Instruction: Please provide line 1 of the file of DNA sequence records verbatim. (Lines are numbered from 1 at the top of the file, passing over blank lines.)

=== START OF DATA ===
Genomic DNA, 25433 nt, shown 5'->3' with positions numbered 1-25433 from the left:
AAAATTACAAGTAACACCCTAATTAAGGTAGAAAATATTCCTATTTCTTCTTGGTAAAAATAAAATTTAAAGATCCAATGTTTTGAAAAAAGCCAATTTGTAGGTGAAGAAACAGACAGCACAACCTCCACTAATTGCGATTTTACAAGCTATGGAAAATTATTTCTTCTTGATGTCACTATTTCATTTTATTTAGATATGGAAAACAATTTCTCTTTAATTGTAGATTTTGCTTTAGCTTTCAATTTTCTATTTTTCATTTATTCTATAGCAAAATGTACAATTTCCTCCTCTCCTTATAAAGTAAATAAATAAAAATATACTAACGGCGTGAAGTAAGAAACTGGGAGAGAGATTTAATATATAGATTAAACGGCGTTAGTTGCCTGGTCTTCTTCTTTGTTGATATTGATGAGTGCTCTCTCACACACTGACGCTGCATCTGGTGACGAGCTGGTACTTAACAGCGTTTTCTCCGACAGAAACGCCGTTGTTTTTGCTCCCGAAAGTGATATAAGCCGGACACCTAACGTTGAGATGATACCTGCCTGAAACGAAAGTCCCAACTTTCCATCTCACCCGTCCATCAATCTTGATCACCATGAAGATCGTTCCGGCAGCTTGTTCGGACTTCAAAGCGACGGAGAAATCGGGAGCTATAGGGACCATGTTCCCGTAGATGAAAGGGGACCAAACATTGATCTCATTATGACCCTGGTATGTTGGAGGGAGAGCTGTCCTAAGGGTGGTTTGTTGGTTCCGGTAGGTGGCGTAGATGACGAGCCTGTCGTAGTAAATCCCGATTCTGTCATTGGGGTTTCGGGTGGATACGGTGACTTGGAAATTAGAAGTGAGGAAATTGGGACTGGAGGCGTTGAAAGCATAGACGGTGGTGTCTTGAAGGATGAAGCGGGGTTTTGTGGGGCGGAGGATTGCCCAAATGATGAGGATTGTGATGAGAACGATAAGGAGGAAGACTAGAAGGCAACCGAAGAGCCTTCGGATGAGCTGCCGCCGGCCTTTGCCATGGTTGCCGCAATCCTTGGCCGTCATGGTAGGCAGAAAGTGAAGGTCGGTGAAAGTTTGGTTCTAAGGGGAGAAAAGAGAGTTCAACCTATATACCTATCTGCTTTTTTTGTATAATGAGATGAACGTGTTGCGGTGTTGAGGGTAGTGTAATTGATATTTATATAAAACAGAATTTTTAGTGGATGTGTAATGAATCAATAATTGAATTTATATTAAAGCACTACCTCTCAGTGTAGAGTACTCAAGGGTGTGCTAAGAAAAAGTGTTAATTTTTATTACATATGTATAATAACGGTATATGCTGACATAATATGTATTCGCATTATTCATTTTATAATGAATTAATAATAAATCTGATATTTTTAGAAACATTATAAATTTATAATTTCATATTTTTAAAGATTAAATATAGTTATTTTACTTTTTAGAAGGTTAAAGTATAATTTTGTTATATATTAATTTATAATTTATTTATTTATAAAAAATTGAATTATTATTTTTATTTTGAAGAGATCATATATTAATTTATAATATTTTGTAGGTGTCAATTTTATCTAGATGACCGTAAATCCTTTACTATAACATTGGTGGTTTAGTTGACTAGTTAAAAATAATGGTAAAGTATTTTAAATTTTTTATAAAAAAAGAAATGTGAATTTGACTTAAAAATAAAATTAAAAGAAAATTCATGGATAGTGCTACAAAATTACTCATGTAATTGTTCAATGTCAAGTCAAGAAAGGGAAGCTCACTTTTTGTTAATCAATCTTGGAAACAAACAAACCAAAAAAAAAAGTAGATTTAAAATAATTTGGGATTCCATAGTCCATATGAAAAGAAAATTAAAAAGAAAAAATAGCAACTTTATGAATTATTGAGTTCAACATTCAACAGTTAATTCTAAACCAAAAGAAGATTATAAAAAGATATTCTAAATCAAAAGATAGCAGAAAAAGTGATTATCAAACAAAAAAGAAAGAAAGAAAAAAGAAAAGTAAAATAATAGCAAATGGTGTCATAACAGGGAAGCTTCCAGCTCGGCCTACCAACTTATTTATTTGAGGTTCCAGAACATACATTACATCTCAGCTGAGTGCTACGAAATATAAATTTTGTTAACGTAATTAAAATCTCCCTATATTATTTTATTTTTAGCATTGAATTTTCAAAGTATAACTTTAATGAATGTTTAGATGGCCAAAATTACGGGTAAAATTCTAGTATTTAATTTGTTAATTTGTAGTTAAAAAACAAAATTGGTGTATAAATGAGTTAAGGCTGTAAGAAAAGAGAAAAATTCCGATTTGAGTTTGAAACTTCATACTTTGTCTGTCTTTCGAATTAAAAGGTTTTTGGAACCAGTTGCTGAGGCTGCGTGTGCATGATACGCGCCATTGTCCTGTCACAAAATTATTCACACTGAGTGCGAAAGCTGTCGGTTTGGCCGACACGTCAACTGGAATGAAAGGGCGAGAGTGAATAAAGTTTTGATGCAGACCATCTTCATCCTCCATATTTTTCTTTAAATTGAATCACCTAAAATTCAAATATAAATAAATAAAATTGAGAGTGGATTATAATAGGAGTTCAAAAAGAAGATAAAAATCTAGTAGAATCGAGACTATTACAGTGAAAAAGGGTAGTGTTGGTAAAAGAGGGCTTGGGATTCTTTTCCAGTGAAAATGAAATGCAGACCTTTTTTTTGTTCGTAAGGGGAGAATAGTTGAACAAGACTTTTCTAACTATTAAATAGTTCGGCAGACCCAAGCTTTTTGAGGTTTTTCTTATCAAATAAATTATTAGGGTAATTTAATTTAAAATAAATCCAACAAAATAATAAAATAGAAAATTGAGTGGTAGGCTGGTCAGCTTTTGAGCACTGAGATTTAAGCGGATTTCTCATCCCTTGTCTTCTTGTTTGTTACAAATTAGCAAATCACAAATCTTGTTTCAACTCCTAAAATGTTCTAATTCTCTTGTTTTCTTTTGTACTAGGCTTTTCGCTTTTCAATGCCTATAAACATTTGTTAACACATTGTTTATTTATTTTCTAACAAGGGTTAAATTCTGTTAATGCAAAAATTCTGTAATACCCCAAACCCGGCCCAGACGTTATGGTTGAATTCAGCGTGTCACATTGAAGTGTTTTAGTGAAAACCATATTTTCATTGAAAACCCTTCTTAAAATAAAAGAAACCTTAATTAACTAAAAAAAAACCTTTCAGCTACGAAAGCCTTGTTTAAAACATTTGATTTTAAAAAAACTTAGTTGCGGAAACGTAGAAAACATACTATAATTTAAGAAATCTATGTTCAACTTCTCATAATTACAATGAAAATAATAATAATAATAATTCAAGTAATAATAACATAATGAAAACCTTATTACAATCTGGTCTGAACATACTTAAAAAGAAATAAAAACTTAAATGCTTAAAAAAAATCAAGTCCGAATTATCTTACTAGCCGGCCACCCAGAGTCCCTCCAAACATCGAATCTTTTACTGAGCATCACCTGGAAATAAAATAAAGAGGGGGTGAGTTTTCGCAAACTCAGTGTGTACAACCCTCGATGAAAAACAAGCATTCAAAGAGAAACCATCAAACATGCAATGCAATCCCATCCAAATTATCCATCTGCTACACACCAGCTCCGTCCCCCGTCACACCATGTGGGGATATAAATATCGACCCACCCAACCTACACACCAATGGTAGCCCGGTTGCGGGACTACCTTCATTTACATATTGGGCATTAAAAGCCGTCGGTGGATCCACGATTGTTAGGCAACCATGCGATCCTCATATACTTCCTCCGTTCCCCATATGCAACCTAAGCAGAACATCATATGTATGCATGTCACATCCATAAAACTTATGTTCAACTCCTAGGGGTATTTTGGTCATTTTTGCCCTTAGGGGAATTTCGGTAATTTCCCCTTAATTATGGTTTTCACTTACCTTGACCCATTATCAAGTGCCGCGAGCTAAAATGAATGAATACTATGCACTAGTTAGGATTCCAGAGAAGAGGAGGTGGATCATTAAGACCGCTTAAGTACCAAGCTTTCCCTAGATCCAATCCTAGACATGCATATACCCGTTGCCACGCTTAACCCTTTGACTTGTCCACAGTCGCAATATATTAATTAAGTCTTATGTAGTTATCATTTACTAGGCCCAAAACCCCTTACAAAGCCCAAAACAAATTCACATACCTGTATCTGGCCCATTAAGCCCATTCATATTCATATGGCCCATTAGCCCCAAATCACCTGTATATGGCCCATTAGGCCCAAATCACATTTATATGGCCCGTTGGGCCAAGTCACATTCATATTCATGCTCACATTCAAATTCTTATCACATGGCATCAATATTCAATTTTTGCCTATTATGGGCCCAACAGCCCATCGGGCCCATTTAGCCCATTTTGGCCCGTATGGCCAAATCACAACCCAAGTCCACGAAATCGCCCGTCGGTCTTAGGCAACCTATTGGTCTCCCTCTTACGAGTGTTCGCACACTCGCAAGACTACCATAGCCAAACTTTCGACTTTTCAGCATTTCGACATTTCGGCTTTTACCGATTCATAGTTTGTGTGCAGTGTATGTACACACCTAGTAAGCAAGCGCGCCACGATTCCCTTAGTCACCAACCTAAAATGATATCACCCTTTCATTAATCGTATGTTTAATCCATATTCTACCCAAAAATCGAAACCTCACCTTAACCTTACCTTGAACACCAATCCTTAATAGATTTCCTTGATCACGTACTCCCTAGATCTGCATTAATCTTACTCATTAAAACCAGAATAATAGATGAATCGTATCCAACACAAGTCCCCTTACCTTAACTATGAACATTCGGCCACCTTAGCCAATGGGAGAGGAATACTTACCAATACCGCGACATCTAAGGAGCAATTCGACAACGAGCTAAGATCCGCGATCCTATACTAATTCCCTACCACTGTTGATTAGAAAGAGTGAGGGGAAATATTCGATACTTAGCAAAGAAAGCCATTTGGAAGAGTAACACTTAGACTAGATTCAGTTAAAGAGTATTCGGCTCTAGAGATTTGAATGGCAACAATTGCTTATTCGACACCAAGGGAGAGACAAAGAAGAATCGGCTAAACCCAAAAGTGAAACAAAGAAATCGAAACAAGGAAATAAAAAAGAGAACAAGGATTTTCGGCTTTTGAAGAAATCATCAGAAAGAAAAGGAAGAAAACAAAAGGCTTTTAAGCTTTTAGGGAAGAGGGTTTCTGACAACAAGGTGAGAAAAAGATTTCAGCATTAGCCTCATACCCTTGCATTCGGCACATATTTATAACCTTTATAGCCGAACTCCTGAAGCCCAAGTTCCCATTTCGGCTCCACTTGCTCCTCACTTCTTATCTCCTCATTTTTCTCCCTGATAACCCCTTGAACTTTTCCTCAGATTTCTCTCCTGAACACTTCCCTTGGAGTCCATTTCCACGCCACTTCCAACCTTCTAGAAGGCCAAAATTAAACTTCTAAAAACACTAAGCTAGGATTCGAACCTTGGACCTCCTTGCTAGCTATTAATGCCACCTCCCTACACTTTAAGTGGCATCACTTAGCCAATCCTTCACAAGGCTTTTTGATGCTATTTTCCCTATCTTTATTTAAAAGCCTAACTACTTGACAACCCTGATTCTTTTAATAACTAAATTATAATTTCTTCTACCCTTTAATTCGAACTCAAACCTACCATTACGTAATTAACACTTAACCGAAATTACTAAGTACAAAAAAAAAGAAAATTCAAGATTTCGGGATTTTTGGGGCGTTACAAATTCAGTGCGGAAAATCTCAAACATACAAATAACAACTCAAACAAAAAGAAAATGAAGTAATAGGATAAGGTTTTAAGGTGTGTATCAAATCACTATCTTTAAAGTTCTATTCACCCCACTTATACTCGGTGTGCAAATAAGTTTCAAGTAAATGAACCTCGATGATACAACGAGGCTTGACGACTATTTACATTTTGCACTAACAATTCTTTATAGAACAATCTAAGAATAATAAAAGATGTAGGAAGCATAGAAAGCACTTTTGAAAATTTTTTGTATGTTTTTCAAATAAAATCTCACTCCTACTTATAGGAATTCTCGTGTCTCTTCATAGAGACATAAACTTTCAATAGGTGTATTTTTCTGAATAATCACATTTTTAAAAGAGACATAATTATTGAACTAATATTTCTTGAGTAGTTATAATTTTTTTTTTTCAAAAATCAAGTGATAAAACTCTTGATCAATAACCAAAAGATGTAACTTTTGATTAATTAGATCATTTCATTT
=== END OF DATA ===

Genomic DNA, 25433 nt, shown 5'->3' with positions numbered 1-25433 from the left: